It is day #124. Rodeo wakes me up at 9am. His morning bark is as piercing as a car alarm. It is panic inducing. I wake up under the impression the house is on fire. I throw my winter jacket over my sweatpants, slip into my rubber boots, and take Rodeo outside. On the way out, my downstairs neighbor opens his door just wide enough to give me the finger. I can’t see his face, or his body. Just an arm – long, pale, and cruel – and a finger to match.
It’s freezing out. By my guess, minus 40 degrees, but Rodeo doesn’t seem to mind. We got him from a shelter and he might be part polar bear. He looks it when he rolls around in the snow. As we walk, we run into the man with the red beard who roams the street in a long, khaki trench coat. I can see his bare knees whenever he takes a stride. It grosses me out, until I think about what – or what’s not – under my own coat.
I see my upstairs neighbor doing her morning rounds. She wears the same thing each day: jeans ripped at the knees, a leather coat, black mittens, and a gray skullcap to match her hair. And every morning, she exits the building from the back entrance and slowly mounts the short stack of stairs to check her mail. She walks so slowly, like she’s got invisible, million-pound shackles on. It takes her about half an hour to walk up and then down the stairs. I know this because when Rodeo was a puppy, and I had to take him out every 10 minutes, he’d sometimes have to pee three times before she had fetched the mail. After she collects the mail, she continues to walk absurdly slowly around the park across the street from our building. “Park” would be generous. It is the lawn/parking lot of a public school that was shut down last year. Or “turned around,” as they say here. That walk takes her about an hour. Then, I’ve learned, she walks to the Jewel Osco around the corner – she walks more briskly at this point – where she buys a large chocolate chip cookie, which she eats en route back to the building. My new years resolution was to create more of a routine in my life, until I saw this. I find myself counting the number of years between us. In decades.
On the way back into the building, the downstairs neighbor keeps his door shut. He hates me, he explained, because I am constantly coming and going. I am creating a draft. I try to explain that puppies have small bladders – it is the circle of life – and that it’s not my fault that I’m always getting packages. That’s what happens when you get married: you get stuff. Two nights after we got Rodeo, when he was still yelping all night, our downstairs neighbor called the cops. Two members of the Chicago Police knocked on our door, to “inquire about any dogs within.” And when I showed them 4-pound Rodeo, one of them said, “does he think being cute is illegal?”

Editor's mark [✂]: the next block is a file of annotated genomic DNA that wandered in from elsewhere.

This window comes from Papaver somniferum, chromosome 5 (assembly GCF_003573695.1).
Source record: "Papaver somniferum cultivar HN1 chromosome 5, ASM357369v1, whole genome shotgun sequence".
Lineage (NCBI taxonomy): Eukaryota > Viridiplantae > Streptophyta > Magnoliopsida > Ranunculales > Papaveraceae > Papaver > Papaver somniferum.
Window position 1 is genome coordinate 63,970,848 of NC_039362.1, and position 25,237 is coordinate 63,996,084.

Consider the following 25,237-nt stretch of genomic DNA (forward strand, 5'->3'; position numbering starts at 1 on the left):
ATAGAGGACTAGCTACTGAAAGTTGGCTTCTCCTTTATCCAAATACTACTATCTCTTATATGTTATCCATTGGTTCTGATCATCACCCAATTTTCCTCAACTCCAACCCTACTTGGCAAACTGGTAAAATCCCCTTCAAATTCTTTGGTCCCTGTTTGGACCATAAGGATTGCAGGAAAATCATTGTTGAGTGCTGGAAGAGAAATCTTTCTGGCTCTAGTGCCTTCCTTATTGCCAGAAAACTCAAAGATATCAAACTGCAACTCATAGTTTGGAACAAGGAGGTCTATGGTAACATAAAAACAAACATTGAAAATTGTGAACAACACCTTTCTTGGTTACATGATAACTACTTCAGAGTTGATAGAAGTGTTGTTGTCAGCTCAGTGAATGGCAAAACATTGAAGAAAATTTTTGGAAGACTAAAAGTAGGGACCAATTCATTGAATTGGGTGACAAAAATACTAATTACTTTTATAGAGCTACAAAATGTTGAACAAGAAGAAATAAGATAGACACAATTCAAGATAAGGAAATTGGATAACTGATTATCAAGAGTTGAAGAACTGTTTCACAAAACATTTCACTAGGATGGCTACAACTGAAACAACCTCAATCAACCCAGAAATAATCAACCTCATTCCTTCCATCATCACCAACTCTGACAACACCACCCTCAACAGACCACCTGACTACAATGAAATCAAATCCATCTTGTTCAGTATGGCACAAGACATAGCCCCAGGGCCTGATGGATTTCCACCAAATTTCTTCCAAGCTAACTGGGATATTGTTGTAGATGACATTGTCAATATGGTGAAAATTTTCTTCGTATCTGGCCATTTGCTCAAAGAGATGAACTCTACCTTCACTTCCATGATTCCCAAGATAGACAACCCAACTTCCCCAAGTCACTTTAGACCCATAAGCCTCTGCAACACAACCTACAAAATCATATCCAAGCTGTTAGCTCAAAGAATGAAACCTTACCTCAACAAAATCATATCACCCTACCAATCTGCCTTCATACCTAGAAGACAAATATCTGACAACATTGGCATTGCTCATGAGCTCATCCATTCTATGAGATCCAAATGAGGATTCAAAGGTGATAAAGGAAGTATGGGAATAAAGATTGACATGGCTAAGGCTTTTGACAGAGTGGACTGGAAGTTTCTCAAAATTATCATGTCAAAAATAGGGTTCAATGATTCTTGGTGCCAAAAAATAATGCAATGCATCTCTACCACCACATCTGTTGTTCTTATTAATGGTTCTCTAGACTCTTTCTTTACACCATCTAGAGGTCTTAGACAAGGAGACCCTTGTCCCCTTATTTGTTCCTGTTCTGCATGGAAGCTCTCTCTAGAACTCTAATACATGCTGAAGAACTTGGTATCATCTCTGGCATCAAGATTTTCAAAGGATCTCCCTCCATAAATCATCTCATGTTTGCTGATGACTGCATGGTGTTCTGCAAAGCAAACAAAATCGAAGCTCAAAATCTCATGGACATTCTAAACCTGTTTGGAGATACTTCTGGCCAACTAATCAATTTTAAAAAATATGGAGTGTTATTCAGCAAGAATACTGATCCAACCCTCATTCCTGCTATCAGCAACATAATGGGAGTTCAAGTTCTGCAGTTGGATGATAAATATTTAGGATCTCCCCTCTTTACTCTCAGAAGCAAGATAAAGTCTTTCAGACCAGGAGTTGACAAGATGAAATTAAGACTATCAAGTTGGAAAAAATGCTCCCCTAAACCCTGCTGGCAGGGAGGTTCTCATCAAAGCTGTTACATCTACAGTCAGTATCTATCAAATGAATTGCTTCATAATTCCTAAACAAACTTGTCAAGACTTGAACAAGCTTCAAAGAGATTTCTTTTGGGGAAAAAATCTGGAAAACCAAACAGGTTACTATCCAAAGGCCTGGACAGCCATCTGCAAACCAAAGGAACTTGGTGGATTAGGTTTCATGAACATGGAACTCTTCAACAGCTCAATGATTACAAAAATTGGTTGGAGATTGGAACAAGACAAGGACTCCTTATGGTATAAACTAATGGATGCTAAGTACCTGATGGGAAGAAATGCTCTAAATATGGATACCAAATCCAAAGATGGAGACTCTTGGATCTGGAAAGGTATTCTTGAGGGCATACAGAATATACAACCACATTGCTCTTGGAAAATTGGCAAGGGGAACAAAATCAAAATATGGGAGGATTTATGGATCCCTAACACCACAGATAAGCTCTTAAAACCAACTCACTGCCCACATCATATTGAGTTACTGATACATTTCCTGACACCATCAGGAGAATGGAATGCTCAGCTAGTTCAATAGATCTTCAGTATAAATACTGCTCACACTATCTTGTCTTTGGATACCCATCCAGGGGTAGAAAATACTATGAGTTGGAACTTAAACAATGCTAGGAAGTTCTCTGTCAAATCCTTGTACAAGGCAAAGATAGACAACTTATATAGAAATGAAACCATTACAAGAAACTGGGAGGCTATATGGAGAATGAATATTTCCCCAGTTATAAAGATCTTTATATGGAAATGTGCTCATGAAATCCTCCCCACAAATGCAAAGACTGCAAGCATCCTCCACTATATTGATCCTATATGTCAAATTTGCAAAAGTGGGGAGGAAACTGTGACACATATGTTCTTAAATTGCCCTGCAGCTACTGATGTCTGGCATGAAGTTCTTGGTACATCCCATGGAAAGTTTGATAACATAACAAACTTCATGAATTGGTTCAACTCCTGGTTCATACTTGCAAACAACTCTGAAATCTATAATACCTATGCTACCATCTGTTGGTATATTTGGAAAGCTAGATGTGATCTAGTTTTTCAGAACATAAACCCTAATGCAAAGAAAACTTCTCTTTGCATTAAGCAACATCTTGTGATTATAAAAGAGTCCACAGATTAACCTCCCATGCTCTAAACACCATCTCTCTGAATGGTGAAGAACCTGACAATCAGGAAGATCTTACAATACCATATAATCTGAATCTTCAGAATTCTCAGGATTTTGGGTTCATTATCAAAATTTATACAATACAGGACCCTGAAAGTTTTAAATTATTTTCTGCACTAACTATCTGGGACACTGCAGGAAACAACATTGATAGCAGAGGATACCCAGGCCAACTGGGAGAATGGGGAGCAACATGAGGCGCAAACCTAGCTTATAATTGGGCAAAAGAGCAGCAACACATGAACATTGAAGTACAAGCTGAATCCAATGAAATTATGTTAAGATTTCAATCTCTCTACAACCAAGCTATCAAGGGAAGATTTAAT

“Ha! Ha!” I said, too loudly, or so I thought. But in fact, the downstairs neighbor thinks they put us in our place. “I had to call the cops before you could get that dog to shut up,” he told me once, during a stern talking-to about how I was Coming In and Out of The Building Too Frequently. He was wearing a neck-brace, but I never asked him what had happened to him. In 124 days, I have only seen him leave the building twice.
I apply for jobs. I watch movie trailers. I go on Facebook. I dip baby carrots in many different condiments in lieu of a sit-down lunch. I have an assignment for “Soak,” a blog entirely dedicated to “hot water healing,” about the newest in hot-tub technology. They pay $25 a post.
At 1:30, when I take Rodeo out again, there is no one out on the street. They are at work. Or they are hiding. I wonder how my neighbor in the gray skullcap spends her afternoons.
Rodeo and I play fetch on the snow-covered parking lot/lawn. As we head back into the apartment, I see that my downstairs neighbor has a piece of mail from Columbia Journalism Review. The only people who receive Columbia Journalism Review are 1. Journalists and 2. Their mothers, which means that the downstairs neighbor may have also spent his morning writing 100 words on hot water healing! To think!
The afternoon slides by. I write a post about R.E.S.T. – Reduced Environmental Stimulus Therapy. The newest in hot water healing! And finally, at 5:30, Jack comes home, and we make dinner and we sit down and eat it. It is my favorite, my most normal part of the day. We’ll watch a movie, maybe. We discuss what happened at work and the newest in hot water therapy regimens.
The guy who lives on our floor comes home very late night – 3 or 4 in the morning. I’m guessing by his schedule that he regional pilot, and that the women who sometimes come home with him are his stewardesses. My neighbor is a very precise communicator when he speaks to his stewardesses. He says things like, “Would you like to sit on the couch or the floor?” or “Do you want a coca-cola, beer, or glass of water?” “Would you like to watch a movie or see what’s on television?” It is so easy, then, to picture what is happening, as they sit on the couch, drinking coca-cola, and flipping television channels. I can hear them when they kiss and when the couch starts to rattle against our shared wall. Some nights are louder than others. Sometimes it’s too loud to go back to bed, so Jack and I just have sex, too. That’s the way the world works. I’m sure my downstairs neighbor and the woman with the gray skullcap will have their own puppies by springtime.
Jessica Weisberg recently moved to Chicago from Brooklyn. Her articles have been published in n+1, The Nation, and The American Prospect, among others.